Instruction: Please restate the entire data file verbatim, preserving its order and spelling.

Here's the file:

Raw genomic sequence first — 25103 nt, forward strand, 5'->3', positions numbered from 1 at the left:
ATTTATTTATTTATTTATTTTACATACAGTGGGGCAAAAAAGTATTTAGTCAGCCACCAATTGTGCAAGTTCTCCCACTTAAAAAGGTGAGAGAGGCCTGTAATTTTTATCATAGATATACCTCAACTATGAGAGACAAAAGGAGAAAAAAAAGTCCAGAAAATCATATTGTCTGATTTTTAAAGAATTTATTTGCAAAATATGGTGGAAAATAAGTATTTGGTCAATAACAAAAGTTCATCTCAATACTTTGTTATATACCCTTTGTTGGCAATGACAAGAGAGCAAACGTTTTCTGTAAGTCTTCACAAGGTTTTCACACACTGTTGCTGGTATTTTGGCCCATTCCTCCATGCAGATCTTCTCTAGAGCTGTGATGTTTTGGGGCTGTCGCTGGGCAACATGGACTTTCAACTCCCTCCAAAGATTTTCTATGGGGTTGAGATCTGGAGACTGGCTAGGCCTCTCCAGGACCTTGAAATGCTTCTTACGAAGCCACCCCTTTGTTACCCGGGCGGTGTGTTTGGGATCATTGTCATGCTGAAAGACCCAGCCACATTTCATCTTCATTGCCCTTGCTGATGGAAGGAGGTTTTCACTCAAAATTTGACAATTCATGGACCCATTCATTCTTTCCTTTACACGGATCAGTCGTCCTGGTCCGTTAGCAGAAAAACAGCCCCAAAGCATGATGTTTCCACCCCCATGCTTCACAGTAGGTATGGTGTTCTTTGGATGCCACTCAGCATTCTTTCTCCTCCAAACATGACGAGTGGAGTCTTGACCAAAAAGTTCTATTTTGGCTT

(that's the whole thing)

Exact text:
Raw genomic sequence first — 25103 nt, forward strand, 5'->3', positions numbered from 1 at the left:
ATTTATTTATTTATTTATTTTACATACAGTGGGGCAAAAAAGTATTTAGTCAGCCACCAATTGTGCAAGTTCTCCCACTTAAAAAGGTGAGAGAGGCCTGTAATTTTTATCATAGATATACCTCAACTATGAGAGACAAAAGGAGAAAAAAAAGTCCAGAAAATCATATTGTCTGATTTTTAAAGAATTTATTTGCAAAATATGGTGGAAAATAAGTATTTGGTCAATAACAAAAGTTCATCTCAATACTTTGTTATATACCCTTTGTTGGCAATGACAAGAGAGCAAACGTTTTCTGTAAGTCTTCACAAGGTTTTCACACACTGTTGCTGGTATTTTGGCCCATTCCTCCATGCAGATCTTCTCTAGAGCTGTGATGTTTTGGGGCTGTCGCTGGGCAACATGGACTTTCAACTCCCTCCAAAGATTTTCTATGGGGTTGAGATCTGGAGACTGGCTAGGCCTCTCCAGGACCTTGAAATGCTTCTTACGAAGCCACCCCTTTGTTACCCGGGCGGTGTGTTTGGGATCATTGTCATGCTGAAAGACCCAGCCACATTTCATCTTCATTGCCCTTGCTGATGGAAGGAGGTTTTCACTCAAAATTTGACAATTCATGGACCCATTCATTCTTTCCTTTACACGGATCAGTCGTCCTGGTCCGTTAGCAGAAAAACAGCCCCAAAGCATGATGTTTCCACCCCCATGCTTCACAGTAGGTATGGTGTTCTTTGGATGCCACTCAGCATTCTTTCTCCTCCAAACATGACGAGTGGAGTCTTGACCAAAAAGTTCTATTTTGGCTT